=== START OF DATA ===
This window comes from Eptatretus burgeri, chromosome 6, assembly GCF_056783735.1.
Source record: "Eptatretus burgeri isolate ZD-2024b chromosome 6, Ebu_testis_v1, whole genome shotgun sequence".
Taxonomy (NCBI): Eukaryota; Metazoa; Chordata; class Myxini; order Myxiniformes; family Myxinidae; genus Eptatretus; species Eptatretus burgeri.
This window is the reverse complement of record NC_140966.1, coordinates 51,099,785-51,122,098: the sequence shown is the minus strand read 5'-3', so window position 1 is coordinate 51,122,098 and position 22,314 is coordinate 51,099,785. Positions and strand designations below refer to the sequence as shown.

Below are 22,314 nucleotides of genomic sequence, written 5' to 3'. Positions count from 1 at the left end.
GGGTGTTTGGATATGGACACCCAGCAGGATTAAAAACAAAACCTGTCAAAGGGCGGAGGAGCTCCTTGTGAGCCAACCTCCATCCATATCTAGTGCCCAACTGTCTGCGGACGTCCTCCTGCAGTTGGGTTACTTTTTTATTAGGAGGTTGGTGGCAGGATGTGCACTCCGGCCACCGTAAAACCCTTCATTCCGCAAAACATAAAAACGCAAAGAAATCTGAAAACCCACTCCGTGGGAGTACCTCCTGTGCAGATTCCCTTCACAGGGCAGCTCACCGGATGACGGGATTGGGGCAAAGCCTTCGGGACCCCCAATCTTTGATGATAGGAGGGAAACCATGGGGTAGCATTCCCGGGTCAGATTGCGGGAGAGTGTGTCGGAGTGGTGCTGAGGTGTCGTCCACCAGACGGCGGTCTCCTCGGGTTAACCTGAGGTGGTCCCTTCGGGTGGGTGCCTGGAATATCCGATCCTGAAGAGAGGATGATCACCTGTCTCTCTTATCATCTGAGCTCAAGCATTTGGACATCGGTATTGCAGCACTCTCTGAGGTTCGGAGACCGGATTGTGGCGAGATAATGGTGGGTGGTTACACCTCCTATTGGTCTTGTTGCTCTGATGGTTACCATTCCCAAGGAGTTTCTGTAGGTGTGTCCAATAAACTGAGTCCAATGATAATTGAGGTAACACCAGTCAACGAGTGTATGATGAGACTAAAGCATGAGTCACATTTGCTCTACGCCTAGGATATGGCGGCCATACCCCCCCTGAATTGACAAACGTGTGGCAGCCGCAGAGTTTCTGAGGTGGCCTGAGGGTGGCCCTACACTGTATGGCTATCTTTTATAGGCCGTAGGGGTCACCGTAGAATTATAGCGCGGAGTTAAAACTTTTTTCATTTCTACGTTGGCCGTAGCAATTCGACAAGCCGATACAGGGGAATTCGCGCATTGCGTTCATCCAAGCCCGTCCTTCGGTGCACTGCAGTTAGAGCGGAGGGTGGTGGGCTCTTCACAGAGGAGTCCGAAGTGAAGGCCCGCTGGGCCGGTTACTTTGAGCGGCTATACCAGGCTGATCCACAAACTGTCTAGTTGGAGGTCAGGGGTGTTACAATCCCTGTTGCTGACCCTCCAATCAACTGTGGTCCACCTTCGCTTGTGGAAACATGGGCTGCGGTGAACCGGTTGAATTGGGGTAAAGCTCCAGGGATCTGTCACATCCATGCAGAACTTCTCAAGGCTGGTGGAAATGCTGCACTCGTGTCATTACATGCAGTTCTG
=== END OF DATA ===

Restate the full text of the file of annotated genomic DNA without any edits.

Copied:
This window comes from Eptatretus burgeri, chromosome 6, assembly GCF_056783735.1.
Source record: "Eptatretus burgeri isolate ZD-2024b chromosome 6, Ebu_testis_v1, whole genome shotgun sequence".
Taxonomy (NCBI): Eukaryota; Metazoa; Chordata; class Myxini; order Myxiniformes; family Myxinidae; genus Eptatretus; species Eptatretus burgeri.
This window is the reverse complement of record NC_140966.1, coordinates 51,099,785-51,122,098: the sequence shown is the minus strand read 5'-3', so window position 1 is coordinate 51,122,098 and position 22,314 is coordinate 51,099,785. Positions and strand designations below refer to the sequence as shown.

Below are 22,314 nucleotides of genomic sequence, written 5' to 3'. Positions count from 1 at the left end.
GGGTGTTTGGATATGGACACCCAGCAGGATTAAAAACAAAACCTGTCAAAGGGCGGAGGAGCTCCTTGTGAGCCAACCTCCATCCATATCTAGTGCCCAACTGTCTGCGGACGTCCTCCTGCAGTTGGGTTACTTTTTTATTAGGAGGTTGGTGGCAGGATGTGCACTCCGGCCACCGTAAAACCCTTCATTCCGCAAAACATAAAAACGCAAAGAAATCTGAAAACCCACTCCGTGGGAGTACCTCCTGTGCAGATTCCCTTCACAGGGCAGCTCACCGGATGACGGGATTGGGGCAAAGCCTTCGGGACCCCCAATCTTTGATGATAGGAGGGAAACCATGGGGTAGCATTCCCGGGTCAGATTGCGGGAGAGTGTGTCGGAGTGGTGCTGAGGTGTCGTCCACCAGACGGCGGTCTCCTCGGGTTAACCTGAGGTGGTCCCTTCGGGTGGGTGCCTGGAATATCCGATCCTGAAGAGAGGATGATCACCTGTCTCTCTTATCATCTGAGCTCAAGCATTTGGACATCGGTATTGCAGCACTCTCTGAGGTTCGGAGACCGGATTGTGGCGAGATAATGGTGGGTGGTTACACCTCCTATTGGTCTTGTTGCTCTGATGGTTACCATTCCCAAGGAGTTTCTGTAGGTGTGTCCAATAAACTGAGTCCAATGATAATTGAGGTAACACCAGTCAACGAGTGTATGATGAGACTAAAGCATGAGTCACATTTGCTCTACGCCTAGGATATGGCGGCCATACCCCCCCTGAATTGACAAACGTGTGGCAGCCGCAGAGTTTCTGAGGTGGCCTGAGGGTGGCCCTACACTGTATGGCTATCTTTTATAGGCCGTAGGGGTCACCGTAGAATTATAGCGCGGAGTTAAAACTTTTTTCATTTCTACGTTGGCCGTAGCAATTCGACAAGCCGATACAGGGGAATTCGCGCATTGCGTTCATCCAAGCCCGTCCTTCGGTGCACTGCAGTTAGAGCGGAGGGTGGTGGGCTCTTCACAGAGGAGTCCGAAGTGAAGGCCCGCTGGGCCGGTTACTTTGAGCGGCTATACCAGGCTGATCCACAAACTGTCTAGTTGGAGGTCAGGGGTGTTACAATCCCTGTTGCTGACCCTCCAATCAACTGTGGTCCACCTTCGCTTGTGGAAACATGGGCTGCGGTGAACCGGTTGAATTGGGGTAAAGCTCCAGGGATCTGTCACATCCATGCAGAACTTCTCAAGGCTGGTGGAAATGCTGCACTCGTGTCATTACATGCAGTTCTG